Perhaps this story is so tough to write because it's so public. Every part of the world saw the same pictures, heard the same reports, watched the same footage in disbelief. Maybe this is something I don't write about because it doesn't feel like my intimate memory, but the world's memory. Why would my moment in that tragedy be worth reading? People lost friends and loved ones that morning. Entire companies were wiped out in one explosion, hundreds of first-responders lost when the buildings collapsed, families destroyed, dreams vanquished by the thousands - why would the testimonial of one balding economist in Chicago shuffling into his corner office at eight in the morning be worth reading about compared to the human tragedies all around?

The other part is the emotional experience. Writing isn't just relaying events and relative details; that's journalism. The art of the narrative is to see an exciting moment and tell people why their heart beat faster. As I saw hundreds of plane passengers instantly turned into casualties like some nightmarish magic trick, rebroadcasts showing it over and over, my heart sank. To write that story is to see those passengers killed again and again. However, when it happens in my mind, I also experience the screams no survivors ever heard. I see panicked faces nobody saw from the street.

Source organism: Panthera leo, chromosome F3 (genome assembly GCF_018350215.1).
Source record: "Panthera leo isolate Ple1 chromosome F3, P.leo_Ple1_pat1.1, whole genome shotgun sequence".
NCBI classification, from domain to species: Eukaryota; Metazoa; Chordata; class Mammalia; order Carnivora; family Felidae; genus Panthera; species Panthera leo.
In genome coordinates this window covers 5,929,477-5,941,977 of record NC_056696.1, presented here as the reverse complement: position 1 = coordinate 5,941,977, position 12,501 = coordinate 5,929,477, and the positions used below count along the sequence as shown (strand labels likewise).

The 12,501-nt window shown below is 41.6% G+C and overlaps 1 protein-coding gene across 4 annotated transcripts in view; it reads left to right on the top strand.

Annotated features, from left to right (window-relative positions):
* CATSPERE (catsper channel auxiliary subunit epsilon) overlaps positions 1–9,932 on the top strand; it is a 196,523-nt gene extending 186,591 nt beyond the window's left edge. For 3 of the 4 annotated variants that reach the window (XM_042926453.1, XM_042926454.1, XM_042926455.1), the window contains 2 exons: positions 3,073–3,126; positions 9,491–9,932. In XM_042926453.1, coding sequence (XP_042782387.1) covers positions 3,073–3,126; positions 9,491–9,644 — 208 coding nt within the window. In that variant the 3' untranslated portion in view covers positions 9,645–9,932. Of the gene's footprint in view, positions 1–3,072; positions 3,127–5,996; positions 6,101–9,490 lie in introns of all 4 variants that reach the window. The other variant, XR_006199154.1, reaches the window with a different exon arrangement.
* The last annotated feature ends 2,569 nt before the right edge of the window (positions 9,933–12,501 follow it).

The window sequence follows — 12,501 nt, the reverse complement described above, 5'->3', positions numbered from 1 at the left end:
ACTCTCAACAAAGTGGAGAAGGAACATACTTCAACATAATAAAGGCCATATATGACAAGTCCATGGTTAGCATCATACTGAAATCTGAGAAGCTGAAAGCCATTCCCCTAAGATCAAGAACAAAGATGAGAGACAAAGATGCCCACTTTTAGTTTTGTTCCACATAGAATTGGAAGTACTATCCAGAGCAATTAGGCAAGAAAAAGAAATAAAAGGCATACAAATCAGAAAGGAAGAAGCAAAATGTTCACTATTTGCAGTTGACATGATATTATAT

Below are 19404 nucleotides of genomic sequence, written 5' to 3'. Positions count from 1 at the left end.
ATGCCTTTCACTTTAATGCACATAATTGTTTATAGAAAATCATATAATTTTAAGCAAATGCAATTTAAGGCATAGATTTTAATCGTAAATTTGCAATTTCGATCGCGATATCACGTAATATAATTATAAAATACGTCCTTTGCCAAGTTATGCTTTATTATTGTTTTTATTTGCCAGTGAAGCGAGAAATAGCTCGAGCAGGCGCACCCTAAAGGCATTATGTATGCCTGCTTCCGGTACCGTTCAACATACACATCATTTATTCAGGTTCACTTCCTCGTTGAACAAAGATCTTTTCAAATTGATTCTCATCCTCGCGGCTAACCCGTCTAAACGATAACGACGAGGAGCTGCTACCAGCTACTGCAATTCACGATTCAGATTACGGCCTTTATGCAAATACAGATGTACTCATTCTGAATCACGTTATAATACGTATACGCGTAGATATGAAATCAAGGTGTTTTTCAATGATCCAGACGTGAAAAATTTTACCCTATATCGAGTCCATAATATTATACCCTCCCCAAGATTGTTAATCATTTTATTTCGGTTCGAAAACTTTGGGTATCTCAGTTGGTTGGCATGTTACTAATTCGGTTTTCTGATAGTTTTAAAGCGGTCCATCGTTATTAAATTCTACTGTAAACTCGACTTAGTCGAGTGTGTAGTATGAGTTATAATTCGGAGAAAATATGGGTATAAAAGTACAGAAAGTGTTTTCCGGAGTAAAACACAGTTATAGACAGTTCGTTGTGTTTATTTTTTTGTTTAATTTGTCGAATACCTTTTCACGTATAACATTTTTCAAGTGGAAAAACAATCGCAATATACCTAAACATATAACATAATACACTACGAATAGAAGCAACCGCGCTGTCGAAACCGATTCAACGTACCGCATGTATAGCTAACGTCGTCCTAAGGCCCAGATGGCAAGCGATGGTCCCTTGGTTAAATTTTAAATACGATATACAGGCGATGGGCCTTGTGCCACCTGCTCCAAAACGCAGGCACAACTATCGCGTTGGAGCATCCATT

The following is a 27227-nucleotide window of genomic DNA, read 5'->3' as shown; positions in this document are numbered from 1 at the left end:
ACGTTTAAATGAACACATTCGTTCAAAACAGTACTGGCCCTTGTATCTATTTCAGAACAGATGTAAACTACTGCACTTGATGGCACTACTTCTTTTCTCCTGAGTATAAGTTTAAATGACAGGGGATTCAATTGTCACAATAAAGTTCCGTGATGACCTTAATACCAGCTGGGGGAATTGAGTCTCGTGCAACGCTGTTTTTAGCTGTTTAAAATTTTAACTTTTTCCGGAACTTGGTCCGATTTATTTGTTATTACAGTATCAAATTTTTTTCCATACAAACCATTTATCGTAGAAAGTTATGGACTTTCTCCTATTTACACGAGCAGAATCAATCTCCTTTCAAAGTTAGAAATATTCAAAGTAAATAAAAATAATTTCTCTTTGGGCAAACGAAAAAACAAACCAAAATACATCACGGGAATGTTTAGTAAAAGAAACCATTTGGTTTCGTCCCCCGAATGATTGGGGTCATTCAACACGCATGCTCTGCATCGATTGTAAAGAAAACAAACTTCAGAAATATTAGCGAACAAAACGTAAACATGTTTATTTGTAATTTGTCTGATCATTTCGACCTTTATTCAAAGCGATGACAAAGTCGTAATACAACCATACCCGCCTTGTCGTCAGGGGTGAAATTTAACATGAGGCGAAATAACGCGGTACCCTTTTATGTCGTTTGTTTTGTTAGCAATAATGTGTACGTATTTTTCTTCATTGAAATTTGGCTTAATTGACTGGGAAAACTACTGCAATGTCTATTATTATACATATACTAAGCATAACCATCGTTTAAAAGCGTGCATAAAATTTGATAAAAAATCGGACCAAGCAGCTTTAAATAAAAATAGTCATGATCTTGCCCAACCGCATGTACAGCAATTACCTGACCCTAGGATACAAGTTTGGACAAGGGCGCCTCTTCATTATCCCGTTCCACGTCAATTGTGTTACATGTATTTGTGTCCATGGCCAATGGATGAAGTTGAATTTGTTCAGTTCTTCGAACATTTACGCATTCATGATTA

A story touches readers when it relays humanity. That terrible morning was as public as can be, but billions of people each had their unique experience. Think of your moment that day. Did you cry, or were you too stunned? Did you comfort others, or were you shaking too much? When did the reality sink in? Did it ever? Who was the first person you hugged, and held, just to let them know they weren't alone and that their humanity was valuable? How long was it before you screamed in rage? What did the hate feel like? Did your darker angels demand eye-for-an-eye revenge? Did your heart harden for just a moment? How human did you feel that day?

This is the story people want to read. This is the story that connects people. The human experience is what binds us during tragedy, and it doesn't matter whether you're an economist in Chicago, a street performer in downtown New York or a businessman in Windhoek, Namibia - your humanity responded to that moment, and billions of people would hear your story and know a part of them lived in your experience.